Eurasian Oystercatcher at Rye Harbour, East Sussex

I visited one of my old haunts, Elmley Reserve on the Isle of Sheppey, which has changed hands since I was last there. No longer RSPB, it is privately owned by a farming family. What a highlight! It’s a working cattle farm that focuses on the wildlife.


Common Redshank at Elmley Marshes, Kent



Redshank and Lapwings were breeding by the road on the drive in; reeds and bushes echoed with Reed- and Sedge Warblers; Yellow Wagtails flicked across the path; and it has to be one the easiest places to see hares, they were everywhere. Awesome!


Another highlight was early o’clock at New Hythe gravel pits to find Nightingales. I was fortunate to see a few but to hear that song was amazing!


Throughout May the UK was gearing up for the Queen’s Platinum jubilee celebrations in June, so many public places, shops and pubs were decorated with bunting. Mum and I went out for a pub lunch one day - we sat in the pub garden which was filled with fluttering red white and blue bunting, the sky was blue, a skylark sang in a field behind us, I had a pint of nice warm beer and a Spitfire (the plane) flew overhead rehearsing for the celebrations. Quintessentially British! It wouldn’t have happened anywhere else in the world!


All too quickly my 3-week trip came to an end and it was time to farewell family, friends - and the British birds! The shorts and jandals were packed away for the long flight in reverse, except that this time I’d lose a day, leaving on 29th, travel for 28 hours, arrive on 31st.


On arrival to Christchurch Airport overseas arrivals were given three Rapid Antigen kits to test for COVID-19. My first test was negative but the second afternoon at home I felt decidedly unwell. The following morning it was no surprise to test positive for covid, the price you pay for overseas travel I guess.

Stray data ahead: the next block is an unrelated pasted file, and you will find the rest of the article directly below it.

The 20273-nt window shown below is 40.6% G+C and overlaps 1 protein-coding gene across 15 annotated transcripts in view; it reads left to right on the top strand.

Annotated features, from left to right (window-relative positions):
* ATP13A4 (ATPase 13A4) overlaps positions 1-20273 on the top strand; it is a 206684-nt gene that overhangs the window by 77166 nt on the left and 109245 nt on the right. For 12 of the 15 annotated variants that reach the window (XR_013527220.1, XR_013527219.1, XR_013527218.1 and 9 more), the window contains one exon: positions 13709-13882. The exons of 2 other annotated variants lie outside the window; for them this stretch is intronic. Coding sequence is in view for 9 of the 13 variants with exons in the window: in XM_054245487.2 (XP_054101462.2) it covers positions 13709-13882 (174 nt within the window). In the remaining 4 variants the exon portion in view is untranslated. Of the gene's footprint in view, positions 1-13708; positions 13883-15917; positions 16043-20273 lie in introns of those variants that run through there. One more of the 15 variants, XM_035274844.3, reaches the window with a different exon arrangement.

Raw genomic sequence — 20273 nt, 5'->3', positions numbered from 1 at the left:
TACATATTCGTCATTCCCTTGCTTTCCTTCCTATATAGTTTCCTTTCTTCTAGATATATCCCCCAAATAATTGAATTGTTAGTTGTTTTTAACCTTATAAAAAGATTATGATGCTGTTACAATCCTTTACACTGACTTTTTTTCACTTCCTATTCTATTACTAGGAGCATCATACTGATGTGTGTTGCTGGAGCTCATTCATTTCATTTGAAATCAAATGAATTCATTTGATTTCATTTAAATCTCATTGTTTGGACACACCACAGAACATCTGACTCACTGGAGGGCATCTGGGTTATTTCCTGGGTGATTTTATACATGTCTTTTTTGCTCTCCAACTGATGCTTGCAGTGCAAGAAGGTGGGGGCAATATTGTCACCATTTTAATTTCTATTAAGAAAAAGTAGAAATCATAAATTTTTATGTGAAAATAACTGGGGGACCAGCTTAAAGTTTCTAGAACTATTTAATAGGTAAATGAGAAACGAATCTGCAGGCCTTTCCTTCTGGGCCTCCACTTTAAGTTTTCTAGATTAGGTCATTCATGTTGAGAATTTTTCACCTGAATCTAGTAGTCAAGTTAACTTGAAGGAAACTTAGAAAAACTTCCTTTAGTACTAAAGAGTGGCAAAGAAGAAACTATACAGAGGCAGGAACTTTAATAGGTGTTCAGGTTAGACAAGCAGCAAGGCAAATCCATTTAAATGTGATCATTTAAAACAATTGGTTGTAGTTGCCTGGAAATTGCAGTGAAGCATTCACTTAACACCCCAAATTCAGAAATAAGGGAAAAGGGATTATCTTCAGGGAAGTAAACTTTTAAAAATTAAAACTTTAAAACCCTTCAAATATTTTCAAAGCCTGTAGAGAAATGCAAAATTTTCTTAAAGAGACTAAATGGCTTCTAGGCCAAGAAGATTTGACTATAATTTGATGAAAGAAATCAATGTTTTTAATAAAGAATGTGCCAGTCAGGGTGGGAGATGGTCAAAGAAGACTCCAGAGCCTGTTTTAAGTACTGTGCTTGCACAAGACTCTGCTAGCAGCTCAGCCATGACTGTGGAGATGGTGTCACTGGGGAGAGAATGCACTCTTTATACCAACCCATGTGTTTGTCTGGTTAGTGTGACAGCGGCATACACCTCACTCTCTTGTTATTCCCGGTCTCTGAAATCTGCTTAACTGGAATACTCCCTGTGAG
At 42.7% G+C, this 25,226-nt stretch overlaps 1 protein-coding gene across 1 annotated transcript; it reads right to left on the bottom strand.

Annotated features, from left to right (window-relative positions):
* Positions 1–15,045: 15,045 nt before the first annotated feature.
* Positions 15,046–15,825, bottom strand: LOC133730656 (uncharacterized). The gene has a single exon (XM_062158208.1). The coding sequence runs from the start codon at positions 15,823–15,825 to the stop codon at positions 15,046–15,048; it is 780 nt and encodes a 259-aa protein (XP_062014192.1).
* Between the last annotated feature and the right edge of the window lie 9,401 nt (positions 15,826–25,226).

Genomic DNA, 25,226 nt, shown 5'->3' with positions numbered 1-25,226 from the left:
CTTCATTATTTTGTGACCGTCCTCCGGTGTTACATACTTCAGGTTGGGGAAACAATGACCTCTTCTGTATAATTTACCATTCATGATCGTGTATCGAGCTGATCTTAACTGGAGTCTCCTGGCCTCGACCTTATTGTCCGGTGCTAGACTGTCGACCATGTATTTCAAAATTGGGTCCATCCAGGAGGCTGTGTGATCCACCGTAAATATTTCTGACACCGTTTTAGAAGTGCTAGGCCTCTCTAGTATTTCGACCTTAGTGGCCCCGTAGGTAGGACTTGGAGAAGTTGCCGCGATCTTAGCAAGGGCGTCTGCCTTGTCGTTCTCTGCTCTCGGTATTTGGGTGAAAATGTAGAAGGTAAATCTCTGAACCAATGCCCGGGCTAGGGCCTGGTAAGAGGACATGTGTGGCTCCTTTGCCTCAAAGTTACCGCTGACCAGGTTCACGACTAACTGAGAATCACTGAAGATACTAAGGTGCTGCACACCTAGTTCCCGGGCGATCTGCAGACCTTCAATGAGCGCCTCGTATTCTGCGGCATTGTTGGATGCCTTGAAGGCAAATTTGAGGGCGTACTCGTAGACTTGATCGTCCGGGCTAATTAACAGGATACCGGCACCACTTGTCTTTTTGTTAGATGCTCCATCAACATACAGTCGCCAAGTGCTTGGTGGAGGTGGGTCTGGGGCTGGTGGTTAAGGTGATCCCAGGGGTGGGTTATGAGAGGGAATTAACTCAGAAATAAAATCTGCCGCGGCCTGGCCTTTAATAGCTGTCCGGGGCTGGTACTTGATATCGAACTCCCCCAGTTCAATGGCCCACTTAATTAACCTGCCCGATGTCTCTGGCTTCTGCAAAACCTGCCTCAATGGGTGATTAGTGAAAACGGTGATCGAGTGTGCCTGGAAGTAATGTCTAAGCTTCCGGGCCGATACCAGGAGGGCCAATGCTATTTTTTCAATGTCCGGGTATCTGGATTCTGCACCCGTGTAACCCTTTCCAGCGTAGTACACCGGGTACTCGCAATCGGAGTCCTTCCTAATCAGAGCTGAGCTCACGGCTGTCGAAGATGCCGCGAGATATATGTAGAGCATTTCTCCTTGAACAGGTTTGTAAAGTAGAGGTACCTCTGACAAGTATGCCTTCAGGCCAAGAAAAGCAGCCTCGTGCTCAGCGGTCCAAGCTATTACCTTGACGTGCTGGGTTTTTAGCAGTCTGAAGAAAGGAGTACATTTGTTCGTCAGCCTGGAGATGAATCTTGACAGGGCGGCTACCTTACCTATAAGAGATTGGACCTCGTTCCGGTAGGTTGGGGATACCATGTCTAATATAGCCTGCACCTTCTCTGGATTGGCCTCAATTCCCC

Jules tested positive a couple of days later. Everyone’s experience seems to be different; some felt rough for a couple of days but it knocked me for six. It took a good couple weeks before I started to feel like I was coming through it. There was a couple of days when neither of us could manage to walk the dog but for the most part the occasional bit of fresh air outside with the dog helped.


Our self isolation at home while sick was timed with a dump of snow here at Stewart Island. Coming from the warmth of the UK summer I felt it! Snow on the beach is a weird thing to see; it used to be rare but is becoming almost an annual occurrence. The island looked like a Christmas scene and was bitterly cold


Since the slow recovery from COVID I have been relieved not to have to much guiding work. There has been the odd kiwi spotting night but on the whole it has been fairly quiet. I guess now New Zealanders have a choice to travel to the Pacific, Australia or further afield if they wish, that the chilly south doesn’t appeal.

However, the busy season will be upon us before we know it and it will be incredibly busy for me. This is the first season that I won’t be doing much guiding at Stewart Island. Instead my diary is full from September through to April with 21-day Wrybill Birding Tours and Heritage Expeditions to the Subantarctic Islands, Antarctica and Western Pacific Odyssey.


Saying that, COVID looks like it might be ramping up again or Mr Putin’s actions might affect those plans. Let’s see what happens …